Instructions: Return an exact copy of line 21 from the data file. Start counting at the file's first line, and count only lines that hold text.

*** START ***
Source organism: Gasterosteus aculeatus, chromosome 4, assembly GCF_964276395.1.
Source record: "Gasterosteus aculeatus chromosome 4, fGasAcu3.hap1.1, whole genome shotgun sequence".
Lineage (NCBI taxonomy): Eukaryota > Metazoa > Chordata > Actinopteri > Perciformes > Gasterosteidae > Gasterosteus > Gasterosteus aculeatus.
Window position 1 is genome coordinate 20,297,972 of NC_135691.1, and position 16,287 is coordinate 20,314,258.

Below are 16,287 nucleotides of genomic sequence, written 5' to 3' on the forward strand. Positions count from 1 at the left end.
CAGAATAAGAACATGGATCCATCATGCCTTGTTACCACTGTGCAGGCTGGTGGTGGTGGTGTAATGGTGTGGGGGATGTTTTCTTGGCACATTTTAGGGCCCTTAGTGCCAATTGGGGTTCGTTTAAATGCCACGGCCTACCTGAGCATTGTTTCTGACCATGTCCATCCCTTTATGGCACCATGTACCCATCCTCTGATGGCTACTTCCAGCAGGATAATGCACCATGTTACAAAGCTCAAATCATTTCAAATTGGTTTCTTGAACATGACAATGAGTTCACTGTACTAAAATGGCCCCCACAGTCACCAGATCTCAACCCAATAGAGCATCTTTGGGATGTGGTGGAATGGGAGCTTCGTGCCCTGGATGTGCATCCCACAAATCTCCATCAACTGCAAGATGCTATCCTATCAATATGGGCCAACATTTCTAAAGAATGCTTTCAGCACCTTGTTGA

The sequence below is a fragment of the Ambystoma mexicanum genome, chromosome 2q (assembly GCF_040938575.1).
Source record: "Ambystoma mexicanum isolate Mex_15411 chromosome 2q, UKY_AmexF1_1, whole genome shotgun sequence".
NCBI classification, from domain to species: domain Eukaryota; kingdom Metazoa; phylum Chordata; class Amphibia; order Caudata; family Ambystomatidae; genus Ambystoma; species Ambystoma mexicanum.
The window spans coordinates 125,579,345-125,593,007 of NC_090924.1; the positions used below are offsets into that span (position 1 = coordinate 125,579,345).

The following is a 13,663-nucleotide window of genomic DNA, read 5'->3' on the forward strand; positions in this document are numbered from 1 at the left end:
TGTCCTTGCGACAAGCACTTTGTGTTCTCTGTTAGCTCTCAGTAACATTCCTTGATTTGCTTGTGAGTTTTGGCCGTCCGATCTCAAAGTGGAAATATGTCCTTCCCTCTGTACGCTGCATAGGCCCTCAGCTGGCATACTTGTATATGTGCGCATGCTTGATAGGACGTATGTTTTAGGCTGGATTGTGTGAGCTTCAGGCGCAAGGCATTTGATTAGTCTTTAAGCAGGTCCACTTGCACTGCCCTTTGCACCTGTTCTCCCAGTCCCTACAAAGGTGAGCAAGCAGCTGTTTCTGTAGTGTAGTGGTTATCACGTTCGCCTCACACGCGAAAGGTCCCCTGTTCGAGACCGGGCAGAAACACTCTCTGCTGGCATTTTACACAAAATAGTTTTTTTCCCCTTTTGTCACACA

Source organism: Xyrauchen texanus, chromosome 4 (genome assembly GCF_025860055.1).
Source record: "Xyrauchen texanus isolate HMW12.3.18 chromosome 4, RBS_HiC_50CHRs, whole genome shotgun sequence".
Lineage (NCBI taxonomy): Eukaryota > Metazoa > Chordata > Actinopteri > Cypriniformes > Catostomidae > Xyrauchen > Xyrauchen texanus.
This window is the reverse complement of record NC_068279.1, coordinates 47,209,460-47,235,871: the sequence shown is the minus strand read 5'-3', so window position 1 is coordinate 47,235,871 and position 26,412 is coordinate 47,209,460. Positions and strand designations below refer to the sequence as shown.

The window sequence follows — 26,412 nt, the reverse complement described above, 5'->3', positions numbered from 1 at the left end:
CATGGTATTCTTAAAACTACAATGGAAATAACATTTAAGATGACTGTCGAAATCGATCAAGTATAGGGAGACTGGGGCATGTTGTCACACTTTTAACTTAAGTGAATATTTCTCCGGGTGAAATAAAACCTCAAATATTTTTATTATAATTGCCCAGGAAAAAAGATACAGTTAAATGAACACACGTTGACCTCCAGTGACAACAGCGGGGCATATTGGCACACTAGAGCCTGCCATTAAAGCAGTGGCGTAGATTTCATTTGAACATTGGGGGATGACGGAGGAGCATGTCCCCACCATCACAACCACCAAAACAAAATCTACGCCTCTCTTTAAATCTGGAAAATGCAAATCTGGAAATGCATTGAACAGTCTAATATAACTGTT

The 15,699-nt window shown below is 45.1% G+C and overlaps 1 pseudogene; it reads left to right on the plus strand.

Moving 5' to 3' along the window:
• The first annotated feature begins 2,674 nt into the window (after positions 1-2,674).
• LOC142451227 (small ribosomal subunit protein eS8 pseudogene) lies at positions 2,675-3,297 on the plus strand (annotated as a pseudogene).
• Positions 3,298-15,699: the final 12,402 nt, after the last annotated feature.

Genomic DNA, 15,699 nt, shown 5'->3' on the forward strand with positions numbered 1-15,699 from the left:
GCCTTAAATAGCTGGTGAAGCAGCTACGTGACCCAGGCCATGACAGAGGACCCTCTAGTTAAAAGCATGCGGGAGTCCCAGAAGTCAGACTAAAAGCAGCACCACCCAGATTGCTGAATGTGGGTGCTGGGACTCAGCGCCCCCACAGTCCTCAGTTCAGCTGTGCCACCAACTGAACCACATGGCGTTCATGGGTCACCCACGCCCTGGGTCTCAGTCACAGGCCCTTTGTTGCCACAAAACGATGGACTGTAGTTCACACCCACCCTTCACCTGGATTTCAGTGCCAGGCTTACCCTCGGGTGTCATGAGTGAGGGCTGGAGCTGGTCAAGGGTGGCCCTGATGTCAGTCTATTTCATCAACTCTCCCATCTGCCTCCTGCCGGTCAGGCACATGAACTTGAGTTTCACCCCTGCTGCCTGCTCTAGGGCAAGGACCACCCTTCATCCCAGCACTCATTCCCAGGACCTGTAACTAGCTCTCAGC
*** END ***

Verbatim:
• The first annotated feature begins 2,674 nt into the window (after positions 1-2,674).